Cheyne Morrisby of the eponymous Cheyne’s, first in Bree Street, Cape Town, in 2010, then in Hout Bay, has had a tough few years. Like many restaurateurs, COVID-19 nearly broke him; later, addiction would take its toll. But he tackled that head on with a stint in a notoriously tough rehabilitation facility, which, he says, is worse than the stories we’ve heard – because he’s Cheyne and has to challenge and push himself. That’s who he is.
Now, five months after leaving there – and returning to service at Cheyne’s the same day – he is in the process of opening his first new restaurant since pre-Covid: Bang K, which will serve modern Thai, in York Road, Muizenberg, set to begin trading by October 2023.
Clear-headed and focused, it’s a new beginning for Cheyne. “It’s the start of me in a more open, confident – I don’t want to say powerful, because that can sound arrogant – position,” he says. “But it’s my personal power. It’s me with an open heart, probably more so than I was before; and I’ve always very much worn my heart on my sleeve. I’m here and I’m present, more than I’ve ever been. I feel like I’m standing on both feet.”
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Being so exposed by the media forced Cheyne to face hard truths, brought about by a culmination of consequences, personal and professional, which left him raw and hurting. “I couldn’t have fried an egg at that point,” he jokes darkly. “I recognised there was a problem, went into rehab… three times. I’ve always said I want to operate out of love – not fear. I think as chefs we can get into this place where there is the fear of failure, the fear of not being good enough, the fear of a bad meal, a bad review. I’ve owned my shit. It was important for my healing to do that, and for people to understand it’s an illness,” he says. “I’m back and I’ve been gaining strength every day.”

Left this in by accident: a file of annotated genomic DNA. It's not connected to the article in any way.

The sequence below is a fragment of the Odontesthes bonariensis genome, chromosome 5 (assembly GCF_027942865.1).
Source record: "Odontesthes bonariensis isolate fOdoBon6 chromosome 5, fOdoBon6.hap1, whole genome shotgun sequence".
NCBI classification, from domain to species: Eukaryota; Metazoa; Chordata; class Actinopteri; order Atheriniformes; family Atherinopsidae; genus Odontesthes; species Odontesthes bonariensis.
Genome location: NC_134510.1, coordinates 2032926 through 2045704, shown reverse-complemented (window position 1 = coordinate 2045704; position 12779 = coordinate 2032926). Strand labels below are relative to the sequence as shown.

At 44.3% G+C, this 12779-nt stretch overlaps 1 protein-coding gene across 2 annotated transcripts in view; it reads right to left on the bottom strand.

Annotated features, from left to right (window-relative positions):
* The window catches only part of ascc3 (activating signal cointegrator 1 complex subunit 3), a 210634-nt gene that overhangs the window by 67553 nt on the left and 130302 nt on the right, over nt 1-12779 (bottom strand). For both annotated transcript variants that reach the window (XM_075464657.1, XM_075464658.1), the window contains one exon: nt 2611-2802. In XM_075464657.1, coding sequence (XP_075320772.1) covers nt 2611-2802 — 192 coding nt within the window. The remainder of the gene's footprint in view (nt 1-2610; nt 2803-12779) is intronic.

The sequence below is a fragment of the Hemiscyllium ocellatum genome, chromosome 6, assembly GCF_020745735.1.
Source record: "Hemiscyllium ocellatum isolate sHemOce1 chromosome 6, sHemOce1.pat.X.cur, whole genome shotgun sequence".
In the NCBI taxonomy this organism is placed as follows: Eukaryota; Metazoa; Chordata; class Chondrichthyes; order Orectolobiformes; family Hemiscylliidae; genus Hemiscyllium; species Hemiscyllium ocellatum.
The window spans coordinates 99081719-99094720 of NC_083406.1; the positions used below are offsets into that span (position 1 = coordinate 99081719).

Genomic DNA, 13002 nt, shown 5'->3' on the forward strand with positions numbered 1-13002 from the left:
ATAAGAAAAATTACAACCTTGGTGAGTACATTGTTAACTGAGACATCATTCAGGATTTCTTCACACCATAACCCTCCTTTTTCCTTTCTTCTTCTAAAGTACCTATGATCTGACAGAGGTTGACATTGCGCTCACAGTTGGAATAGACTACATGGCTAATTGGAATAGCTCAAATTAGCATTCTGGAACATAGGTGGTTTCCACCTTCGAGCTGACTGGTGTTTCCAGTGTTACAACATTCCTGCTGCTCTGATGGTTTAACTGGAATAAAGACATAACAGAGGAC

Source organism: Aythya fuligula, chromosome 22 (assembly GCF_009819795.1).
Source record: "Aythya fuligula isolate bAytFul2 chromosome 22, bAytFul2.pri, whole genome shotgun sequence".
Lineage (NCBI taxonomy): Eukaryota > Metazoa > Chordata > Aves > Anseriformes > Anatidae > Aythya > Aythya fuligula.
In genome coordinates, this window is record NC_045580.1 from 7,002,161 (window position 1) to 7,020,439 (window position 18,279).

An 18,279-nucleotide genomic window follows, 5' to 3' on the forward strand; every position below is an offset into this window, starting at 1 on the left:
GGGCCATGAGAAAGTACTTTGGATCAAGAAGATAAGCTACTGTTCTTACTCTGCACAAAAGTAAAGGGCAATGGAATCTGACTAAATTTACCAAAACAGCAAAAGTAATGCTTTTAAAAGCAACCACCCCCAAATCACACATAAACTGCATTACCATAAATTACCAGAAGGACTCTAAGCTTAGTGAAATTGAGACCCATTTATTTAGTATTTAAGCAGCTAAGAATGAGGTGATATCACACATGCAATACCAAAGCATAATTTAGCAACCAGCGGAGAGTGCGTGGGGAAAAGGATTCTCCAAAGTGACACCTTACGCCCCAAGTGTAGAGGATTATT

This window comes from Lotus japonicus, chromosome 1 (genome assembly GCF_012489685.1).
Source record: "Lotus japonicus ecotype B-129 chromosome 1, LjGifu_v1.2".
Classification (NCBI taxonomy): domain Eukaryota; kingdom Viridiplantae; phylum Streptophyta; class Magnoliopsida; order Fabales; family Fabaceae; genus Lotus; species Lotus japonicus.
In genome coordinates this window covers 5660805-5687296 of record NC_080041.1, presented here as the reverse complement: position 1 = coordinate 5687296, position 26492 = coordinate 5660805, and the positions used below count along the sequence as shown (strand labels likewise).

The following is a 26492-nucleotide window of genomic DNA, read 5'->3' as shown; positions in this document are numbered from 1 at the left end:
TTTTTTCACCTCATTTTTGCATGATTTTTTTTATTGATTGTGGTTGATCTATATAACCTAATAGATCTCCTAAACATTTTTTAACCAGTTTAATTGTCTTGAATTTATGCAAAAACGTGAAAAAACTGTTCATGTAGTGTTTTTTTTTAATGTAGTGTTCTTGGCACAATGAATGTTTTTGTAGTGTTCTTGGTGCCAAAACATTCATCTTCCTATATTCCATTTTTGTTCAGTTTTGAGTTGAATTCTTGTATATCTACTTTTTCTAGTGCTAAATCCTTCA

Bang K is a passion project with a new creative partner: “It’s going to be modern Thai and by that I mean we all know pad Thai; most people’s perception of Thai is noodles but there’s more to it,” says Cheyne.
He is setting out to change minds as he separates the fundamental ingredients that are the building blocks of Thai cuisine, to focus sharply on each one, whether it’s coconut, green chilli, green papaya, tamarind, garlic, ginger… “But also seeing how those ingredients can just get layered with another and another.”
Bang K is Cheyne’s take on Bangkok street food, moving it into a modern style with small plates and tasters, in his inimitable way. It’s what he did at Shio, which, with its modern Japanese dishes, won the Eat Out award for Best Asian Restaurant two years in a row.
The acquisition of the premises for Bang K, a heritage building, was serendipitous. “This is what is meant to be and I have to make it happen in the most beautiful way,” says Cheyne. “I’m the same old me. I’m the same old full-of-shit-Cheyne, but I’m just a little bit more – I’m a hell of a lot more – confident. I’ve shed all my armour and this is me. I’m so grateful. I’m so happy to wake up in the morning.”
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